To resolve the unlabeled data exploitation problem and facilitate future research on this area, in this paper, we introduce a 3D object detection benchmark in which we implement and evaluate a variety of self-supervised and semi-supervised learning methods on the ONCE dataset. Specifically, we first carefully select a bunch of widely-used self-supervised and semi-supervised learning methods, including classic image algorithms and methods for the indoor 3D scenario. Then we adapt those methods to the task of 3D object detection for autonomous driving and reproduce their methods with the same detection framework. We train and evaluate those approaches and finally provide some observations on semi-/self-supervised learning for 3D detection by analyzing the obtained results. We also provide baseline results for multiple 3D detectors and unsupervised domain adaptation methods. Extensive experiments show that models pretrained on the ONCE dataset perform much better than those pretrained on other datasets (nuScenes and Waymo) using the same self-supervised method, which implies the superior data quality and diversity of our dataset.

Our main contributions can be summarized into two folds: 1) We introduce the ONCE dataset, which is the largest and most diverse autonomous driving dataset up to now. 2) We introduce a benchmark of self-supervised and semi-supervised learning for 3D detection in the autonomous driving scenario.

2 Related Work

Autonomous driving datasets. Most autonomous driving datasets collect data on the roads with multiple sensors mounted on a vehicle, and the obtained point clouds and images are further annotated for perception tasks including detection and tracking. The KITTI dataset Geiger et al. (2013) is a pioneering work in which they record road sequences with stereo cameras and a LiDAR sensor. The ApolloScape dataset Huang et al. (2018) offers per-pixel semantic annotations for k camera images and Ma et al. (2019) additionally provides point cloud data based on the ApolloScape. The KAIST Multi-Spectral dataset Choi et al. (2018) uses thermal imaging cameras to record scenes. The H3D dataset Patil et al. (2019) provides point cloud data in urban scenes. The Argoverse dataset Chang et al. (2019) introduces geometric and semantic maps. The Lyft L5 dataset Kesten et al. and the A*3D dataset Pham et al. (2020b) offer k and k annotated LiDAR frames respectively.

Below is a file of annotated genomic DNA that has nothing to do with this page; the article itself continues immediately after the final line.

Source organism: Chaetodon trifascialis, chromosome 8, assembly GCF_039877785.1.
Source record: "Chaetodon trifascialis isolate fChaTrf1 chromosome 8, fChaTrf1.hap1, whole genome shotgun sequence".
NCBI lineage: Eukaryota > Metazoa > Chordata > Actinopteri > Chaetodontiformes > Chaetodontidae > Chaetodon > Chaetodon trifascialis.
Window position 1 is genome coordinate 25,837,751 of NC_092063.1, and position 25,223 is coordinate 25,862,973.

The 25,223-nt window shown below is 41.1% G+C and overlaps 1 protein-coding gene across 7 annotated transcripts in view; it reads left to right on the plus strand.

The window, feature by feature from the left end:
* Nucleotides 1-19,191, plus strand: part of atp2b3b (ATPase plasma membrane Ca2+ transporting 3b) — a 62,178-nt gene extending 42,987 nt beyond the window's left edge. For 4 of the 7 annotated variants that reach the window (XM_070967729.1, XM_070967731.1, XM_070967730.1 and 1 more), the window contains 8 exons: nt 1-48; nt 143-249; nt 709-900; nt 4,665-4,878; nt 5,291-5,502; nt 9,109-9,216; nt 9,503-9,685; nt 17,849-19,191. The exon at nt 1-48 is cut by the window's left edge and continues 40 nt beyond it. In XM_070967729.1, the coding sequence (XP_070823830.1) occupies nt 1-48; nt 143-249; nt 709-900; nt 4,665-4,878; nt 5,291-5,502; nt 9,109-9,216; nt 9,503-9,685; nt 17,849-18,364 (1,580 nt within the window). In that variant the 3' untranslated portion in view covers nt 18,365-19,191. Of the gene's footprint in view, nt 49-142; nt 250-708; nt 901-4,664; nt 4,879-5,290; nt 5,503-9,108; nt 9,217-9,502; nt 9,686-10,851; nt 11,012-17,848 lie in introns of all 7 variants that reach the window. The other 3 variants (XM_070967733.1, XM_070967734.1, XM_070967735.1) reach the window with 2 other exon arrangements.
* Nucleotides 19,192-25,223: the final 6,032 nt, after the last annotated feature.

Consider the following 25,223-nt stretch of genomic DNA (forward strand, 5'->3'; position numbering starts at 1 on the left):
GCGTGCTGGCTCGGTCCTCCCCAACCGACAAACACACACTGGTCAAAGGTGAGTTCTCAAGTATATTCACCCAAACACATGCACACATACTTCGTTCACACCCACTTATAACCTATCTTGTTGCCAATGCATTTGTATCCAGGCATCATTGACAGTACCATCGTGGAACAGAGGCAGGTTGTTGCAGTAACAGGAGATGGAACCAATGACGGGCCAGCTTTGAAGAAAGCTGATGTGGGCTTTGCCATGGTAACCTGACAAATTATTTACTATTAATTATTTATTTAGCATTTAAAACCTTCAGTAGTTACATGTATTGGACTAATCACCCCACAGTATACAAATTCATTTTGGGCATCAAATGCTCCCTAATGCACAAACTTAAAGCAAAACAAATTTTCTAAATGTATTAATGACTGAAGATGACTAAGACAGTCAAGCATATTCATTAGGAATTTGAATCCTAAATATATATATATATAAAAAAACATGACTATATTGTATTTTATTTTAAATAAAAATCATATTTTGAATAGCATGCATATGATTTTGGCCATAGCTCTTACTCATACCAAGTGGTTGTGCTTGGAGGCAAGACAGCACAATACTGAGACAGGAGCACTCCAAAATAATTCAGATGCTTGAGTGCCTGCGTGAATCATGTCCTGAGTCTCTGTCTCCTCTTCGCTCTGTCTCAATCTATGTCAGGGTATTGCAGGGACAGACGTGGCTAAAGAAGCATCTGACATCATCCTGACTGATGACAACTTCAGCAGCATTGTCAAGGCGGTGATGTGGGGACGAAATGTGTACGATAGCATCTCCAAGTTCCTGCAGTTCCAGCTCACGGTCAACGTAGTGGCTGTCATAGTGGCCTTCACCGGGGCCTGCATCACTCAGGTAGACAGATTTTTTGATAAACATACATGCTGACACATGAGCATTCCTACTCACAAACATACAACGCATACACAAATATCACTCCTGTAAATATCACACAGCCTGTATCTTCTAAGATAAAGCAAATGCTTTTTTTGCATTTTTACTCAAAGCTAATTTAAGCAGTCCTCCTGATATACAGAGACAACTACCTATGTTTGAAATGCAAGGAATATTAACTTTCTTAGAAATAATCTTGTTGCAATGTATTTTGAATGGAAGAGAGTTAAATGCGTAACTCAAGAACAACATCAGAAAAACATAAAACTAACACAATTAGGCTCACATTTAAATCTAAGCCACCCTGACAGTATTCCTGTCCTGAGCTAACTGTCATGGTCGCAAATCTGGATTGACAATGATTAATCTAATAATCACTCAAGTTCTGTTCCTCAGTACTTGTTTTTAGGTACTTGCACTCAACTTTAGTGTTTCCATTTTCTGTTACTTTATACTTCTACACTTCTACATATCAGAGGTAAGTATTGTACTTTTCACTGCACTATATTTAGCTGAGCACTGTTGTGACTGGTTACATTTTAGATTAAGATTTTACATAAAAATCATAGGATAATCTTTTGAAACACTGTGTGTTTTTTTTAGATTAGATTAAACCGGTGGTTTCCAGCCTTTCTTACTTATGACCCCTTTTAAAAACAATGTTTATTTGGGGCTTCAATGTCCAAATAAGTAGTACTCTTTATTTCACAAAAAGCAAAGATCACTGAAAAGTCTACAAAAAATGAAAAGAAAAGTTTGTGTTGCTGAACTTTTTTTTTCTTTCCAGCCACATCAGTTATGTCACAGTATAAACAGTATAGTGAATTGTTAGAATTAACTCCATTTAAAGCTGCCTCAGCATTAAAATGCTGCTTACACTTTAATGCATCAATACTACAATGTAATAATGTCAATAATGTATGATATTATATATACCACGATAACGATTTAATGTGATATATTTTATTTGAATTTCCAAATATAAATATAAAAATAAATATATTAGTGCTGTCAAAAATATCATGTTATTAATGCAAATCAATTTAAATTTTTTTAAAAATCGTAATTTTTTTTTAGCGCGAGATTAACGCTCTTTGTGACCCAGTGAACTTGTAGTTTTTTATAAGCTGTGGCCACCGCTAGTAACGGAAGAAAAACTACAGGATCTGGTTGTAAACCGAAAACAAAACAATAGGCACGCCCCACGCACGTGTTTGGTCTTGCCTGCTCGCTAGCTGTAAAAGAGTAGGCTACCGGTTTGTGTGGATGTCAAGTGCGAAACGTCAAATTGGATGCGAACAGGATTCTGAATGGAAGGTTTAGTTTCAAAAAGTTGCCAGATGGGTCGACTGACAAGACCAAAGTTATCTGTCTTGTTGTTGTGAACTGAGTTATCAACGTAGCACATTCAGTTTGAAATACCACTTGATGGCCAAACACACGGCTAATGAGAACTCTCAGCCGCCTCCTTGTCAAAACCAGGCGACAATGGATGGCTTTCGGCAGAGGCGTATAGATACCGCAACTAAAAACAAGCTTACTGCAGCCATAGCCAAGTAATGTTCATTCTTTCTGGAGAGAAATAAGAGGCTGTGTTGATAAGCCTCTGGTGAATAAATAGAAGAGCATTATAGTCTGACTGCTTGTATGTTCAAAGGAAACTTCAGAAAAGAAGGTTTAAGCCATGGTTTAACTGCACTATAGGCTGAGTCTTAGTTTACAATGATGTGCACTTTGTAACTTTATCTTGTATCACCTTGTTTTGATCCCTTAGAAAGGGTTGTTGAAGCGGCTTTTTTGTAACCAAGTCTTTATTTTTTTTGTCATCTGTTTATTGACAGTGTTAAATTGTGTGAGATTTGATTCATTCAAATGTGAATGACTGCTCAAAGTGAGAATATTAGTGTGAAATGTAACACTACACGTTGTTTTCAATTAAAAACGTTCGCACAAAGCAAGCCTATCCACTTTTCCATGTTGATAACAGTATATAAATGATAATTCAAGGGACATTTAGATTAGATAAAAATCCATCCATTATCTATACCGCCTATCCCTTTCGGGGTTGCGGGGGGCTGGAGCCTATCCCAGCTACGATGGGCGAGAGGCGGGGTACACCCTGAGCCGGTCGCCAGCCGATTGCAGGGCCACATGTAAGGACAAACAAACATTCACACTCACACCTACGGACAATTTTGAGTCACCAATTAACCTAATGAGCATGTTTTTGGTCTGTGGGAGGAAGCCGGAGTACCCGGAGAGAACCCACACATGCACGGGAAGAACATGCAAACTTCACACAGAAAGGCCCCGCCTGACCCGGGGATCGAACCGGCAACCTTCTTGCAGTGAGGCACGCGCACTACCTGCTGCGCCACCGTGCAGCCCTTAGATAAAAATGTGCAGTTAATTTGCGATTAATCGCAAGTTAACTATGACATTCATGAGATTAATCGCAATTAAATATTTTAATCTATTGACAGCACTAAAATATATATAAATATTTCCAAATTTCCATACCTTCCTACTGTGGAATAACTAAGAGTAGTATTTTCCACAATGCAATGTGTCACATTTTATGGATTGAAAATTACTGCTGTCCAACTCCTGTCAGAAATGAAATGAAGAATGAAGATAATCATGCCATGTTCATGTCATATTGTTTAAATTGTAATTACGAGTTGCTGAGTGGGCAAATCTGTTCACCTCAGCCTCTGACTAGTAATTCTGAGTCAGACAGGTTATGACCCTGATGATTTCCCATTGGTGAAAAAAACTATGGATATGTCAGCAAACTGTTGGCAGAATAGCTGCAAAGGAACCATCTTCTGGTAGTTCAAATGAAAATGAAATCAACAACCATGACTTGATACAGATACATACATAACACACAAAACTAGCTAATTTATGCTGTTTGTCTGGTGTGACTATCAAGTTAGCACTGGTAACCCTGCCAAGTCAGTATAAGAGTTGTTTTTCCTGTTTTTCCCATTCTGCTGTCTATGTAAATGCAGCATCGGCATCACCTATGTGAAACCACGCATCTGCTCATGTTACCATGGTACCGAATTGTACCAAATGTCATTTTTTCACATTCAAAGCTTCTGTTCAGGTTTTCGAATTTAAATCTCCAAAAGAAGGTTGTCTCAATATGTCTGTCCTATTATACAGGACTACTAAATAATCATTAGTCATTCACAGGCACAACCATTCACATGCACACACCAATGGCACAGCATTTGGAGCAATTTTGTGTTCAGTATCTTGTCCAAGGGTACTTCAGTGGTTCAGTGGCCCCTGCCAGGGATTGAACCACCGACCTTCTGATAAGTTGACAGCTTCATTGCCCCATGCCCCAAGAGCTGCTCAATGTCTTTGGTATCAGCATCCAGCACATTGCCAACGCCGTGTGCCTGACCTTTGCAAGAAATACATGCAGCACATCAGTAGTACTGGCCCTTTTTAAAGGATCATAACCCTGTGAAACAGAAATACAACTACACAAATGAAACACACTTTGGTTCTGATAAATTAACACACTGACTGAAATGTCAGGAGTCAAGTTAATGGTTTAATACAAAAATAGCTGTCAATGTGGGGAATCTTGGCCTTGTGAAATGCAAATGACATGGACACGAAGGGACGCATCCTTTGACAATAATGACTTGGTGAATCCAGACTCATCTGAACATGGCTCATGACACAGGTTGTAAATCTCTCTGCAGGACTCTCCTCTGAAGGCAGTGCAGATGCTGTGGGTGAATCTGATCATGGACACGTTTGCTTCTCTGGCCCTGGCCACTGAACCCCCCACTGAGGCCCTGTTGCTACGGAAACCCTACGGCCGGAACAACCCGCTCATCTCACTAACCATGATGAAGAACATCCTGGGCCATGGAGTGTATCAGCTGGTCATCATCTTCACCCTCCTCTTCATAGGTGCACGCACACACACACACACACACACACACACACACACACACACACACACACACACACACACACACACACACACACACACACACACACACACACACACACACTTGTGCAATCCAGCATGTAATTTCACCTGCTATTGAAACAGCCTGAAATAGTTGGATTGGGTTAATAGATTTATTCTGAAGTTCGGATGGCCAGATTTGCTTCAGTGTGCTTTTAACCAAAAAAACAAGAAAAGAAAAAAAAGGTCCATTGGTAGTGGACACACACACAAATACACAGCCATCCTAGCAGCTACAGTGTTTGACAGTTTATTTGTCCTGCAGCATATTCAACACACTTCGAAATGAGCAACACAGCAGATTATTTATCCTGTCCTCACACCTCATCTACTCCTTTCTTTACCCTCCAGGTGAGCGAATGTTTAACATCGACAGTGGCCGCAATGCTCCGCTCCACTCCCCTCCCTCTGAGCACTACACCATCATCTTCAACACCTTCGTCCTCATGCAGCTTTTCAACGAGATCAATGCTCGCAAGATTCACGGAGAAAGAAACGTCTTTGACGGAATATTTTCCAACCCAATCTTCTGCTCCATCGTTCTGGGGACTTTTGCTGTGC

Dataset Scenes
Size
(hr.)
Area
(km)
Images
3D
boxes
night/
rain
Cls.
KITTI Geiger et al. (2013) 15k 1.5 - 15k 80k No/No 3
ApolloScape Ma et al. (2019) 20k 2 - 0 475k No/No 6
KAIST Choi et al. (2018) 8.9k - - 8.9k 0 Yes/No 3
A2D2 Geyer et al. (2020) 40k - - - - No/Yes 14
H3D Patil et al. (2019) 27k 0.8 - 83k 1.1M No/No 8
Cityscapes 3D Gählert et al. (2020) 20k - - 20k - No/No 8
Argoverse Chang et al. (2019) 44k 1 1.6 490k 993k Yes/Yes 15
Lyft L5 Kesten et al. 30k 2.5 - - 1.3M No/No 9
A*3D Pham et al. (2020b) 39k 55 - 39k 230k Yes/Yes 7
nuScenes Caesar et al. (2020) 400k 5.5 5 1.4M 1.4M Yes/Yes 23
Waymo Open Sun et al. (2020) 230k 6.4 76 1M 12M Yes/Yes 4
ONCE (ours) 1M 144 210 7M 417k Yes/Yes 5
Table 1: Comparisons with other 3D autonomous driving datasets. "-" means not mentioned. Our ONCE dataset has x scenes, x images, and x driving hours compared with the largest dataset Sun et al. (2020).

The nuScenes dataset Caesar et al. (2020) and the Waymo Open dataset Sun et al. (2020) are currently the most widely-used autonomous driving datasets. The nuScenes dataset records hours driving data by multiple sensors with k 3D scenes in total, and the Waymo Open dataset offers k scenes of driving hours with massive annotations. Compared with those two datasets, our ONCE dataset is not only quantitatively larger in terms of scenes and images, e.g. M scenes versus k in Sun et al. (2020), but also more diverse since our driving hours cover all time periods as well as most weather conditions. Statistical comparisons with other autonomous driving datasets are shown in Table 1.

3D object detection in driving scenarios. Many techniques have been explored for 3D object detection in driving scenarios, and they can be broadly categorized into two classes: 1) Single-modality 3D detectors Yan et al. (2018); Shi et al. (2019); Lang et al. (2019); Shi et al. (2020); Yin et al. (2020); Zhou and Tuzel (2018); Qi et al. (2018); Yang et al. (2018) are designed to detect objects solely from sparse point clouds. PointRCNN Shi et al. (2019) operates directly on point clouds to predict bounding boxes. SECOND Yan et al. (2018) rasterizes point clouds into voxels and applies 3D convolutional networks on voxel features to generate predictions. PointPillars Lang et al. (2019) introduces the pillar representation to project point clouds to Bird Eye View (BEV) and utilizes 2D convolutional networks for object detection. PV-RCNN Shi et al. (2020) combines point clouds and voxels for proposal generation and refinement. CenterPoints Yin et al. (2020) introduces the center-based assignment scheme for accurate object localization. 2) Multi-modality approaches Vora et al. (2020); Chen et al. (2017); Ku et al. (2018); Sindagi et al. (2019); Liang et al. (2019); Yoo et al. (2020) leverage both point clouds and images for 3D object detection. PointPainting Vora et al. (2020) uses images to generate segmentation maps and appends the segmentation scores to corresponding point clouds to enhance point features. Other methods Chen et al. (2017); Ku et al. (2018) try to fuse point features and image features on multiple stages of a detector. Our benchmark evaluates a variety of 3D detection models, including both single-modality and multi-modality detectors on the ONCE dataset.